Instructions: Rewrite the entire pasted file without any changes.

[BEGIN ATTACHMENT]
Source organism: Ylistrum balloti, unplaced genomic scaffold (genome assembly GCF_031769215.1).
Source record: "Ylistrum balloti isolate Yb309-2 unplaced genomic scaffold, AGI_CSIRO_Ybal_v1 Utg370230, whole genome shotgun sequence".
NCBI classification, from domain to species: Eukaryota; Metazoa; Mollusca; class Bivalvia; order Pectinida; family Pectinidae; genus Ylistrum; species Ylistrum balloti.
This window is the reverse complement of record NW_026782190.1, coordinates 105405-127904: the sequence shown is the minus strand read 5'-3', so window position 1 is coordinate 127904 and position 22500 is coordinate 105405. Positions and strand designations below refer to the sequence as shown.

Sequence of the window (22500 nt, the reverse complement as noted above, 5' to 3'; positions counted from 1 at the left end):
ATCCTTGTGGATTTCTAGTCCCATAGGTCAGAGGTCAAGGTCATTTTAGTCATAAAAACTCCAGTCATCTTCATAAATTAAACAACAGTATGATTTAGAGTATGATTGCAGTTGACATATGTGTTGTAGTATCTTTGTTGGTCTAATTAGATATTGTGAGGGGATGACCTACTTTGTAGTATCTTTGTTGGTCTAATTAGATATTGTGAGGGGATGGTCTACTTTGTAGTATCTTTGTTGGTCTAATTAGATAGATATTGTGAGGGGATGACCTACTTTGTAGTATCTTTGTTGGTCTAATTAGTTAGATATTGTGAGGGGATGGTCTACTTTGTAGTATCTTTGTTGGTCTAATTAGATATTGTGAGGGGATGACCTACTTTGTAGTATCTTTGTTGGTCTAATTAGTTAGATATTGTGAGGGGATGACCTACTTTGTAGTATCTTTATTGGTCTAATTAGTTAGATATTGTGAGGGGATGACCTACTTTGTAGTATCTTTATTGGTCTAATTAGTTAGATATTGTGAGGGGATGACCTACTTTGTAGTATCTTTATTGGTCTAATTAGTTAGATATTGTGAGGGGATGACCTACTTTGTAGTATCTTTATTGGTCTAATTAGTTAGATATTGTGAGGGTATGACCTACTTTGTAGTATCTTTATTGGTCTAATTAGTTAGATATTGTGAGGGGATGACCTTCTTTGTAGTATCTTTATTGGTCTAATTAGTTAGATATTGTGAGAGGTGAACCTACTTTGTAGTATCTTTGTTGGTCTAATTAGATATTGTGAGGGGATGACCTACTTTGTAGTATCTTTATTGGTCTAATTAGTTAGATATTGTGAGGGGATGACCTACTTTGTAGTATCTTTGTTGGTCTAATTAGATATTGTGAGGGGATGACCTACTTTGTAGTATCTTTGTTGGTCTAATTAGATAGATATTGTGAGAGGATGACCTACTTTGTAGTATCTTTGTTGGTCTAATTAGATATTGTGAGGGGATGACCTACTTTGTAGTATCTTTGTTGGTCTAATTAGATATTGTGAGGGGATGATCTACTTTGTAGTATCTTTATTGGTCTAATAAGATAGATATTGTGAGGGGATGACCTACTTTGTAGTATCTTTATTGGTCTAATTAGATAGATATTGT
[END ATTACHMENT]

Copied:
Source organism: Ylistrum balloti, unplaced genomic scaffold (genome assembly GCF_031769215.1).
Source record: "Ylistrum balloti isolate Yb309-2 unplaced genomic scaffold, AGI_CSIRO_Ybal_v1 Utg370230, whole genome shotgun sequence".
NCBI classification, from domain to species: Eukaryota; Metazoa; Mollusca; class Bivalvia; order Pectinida; family Pectinidae; genus Ylistrum; species Ylistrum balloti.
This window is the reverse complement of record NW_026782190.1, coordinates 105405-127904: the sequence shown is the minus strand read 5'-3', so window position 1 is coordinate 127904 and position 22500 is coordinate 105405. Positions and strand designations below refer to the sequence as shown.

Sequence of the window (22500 nt, the reverse complement as noted above, 5' to 3'; positions counted from 1 at the left end):
ATCCTTGTGGATTTCTAGTCCCATAGGTCAGAGGTCAAGGTCATTTTAGTCATAAAAACTCCAGTCATCTTCATAAATTAAACAACAGTATGATTTAGAGTATGATTGCAGTTGACATATGTGTTGTAGTATCTTTGTTGGTCTAATTAGATATTGTGAGGGGATGACCTACTTTGTAGTATCTTTGTTGGTCTAATTAGATATTGTGAGGGGATGGTCTACTTTGTAGTATCTTTGTTGGTCTAATTAGATAGATATTGTGAGGGGATGACCTACTTTGTAGTATCTTTGTTGGTCTAATTAGTTAGATATTGTGAGGGGATGGTCTACTTTGTAGTATCTTTGTTGGTCTAATTAGATATTGTGAGGGGATGACCTACTTTGTAGTATCTTTGTTGGTCTAATTAGTTAGATATTGTGAGGGGATGACCTACTTTGTAGTATCTTTATTGGTCTAATTAGTTAGATATTGTGAGGGGATGACCTACTTTGTAGTATCTTTATTGGTCTAATTAGTTAGATATTGTGAGGGGATGACCTACTTTGTAGTATCTTTATTGGTCTAATTAGTTAGATATTGTGAGGGGATGACCTACTTTGTAGTATCTTTATTGGTCTAATTAGTTAGATATTGTGAGGGTATGACCTACTTTGTAGTATCTTTATTGGTCTAATTAGTTAGATATTGTGAGGGGATGACCTTCTTTGTAGTATCTTTATTGGTCTAATTAGTTAGATATTGTGAGAGGTGAACCTACTTTGTAGTATCTTTGTTGGTCTAATTAGATATTGTGAGGGGATGACCTACTTTGTAGTATCTTTATTGGTCTAATTAGTTAGATATTGTGAGGGGATGACCTACTTTGTAGTATCTTTGTTGGTCTAATTAGATATTGTGAGGGGATGACCTACTTTGTAGTATCTTTGTTGGTCTAATTAGATAGATATTGTGAGAGGATGACCTACTTTGTAGTATCTTTGTTGGTCTAATTAGATATTGTGAGGGGATGACCTACTTTGTAGTATCTTTGTTGGTCTAATTAGATATTGTGAGGGGATGATCTACTTTGTAGTATCTTTATTGGTCTAATAAGATAGATATTGTGAGGGGATGACCTACTTTGTAGTATCTTTATTGGTCTAATTAGATAGATATTGT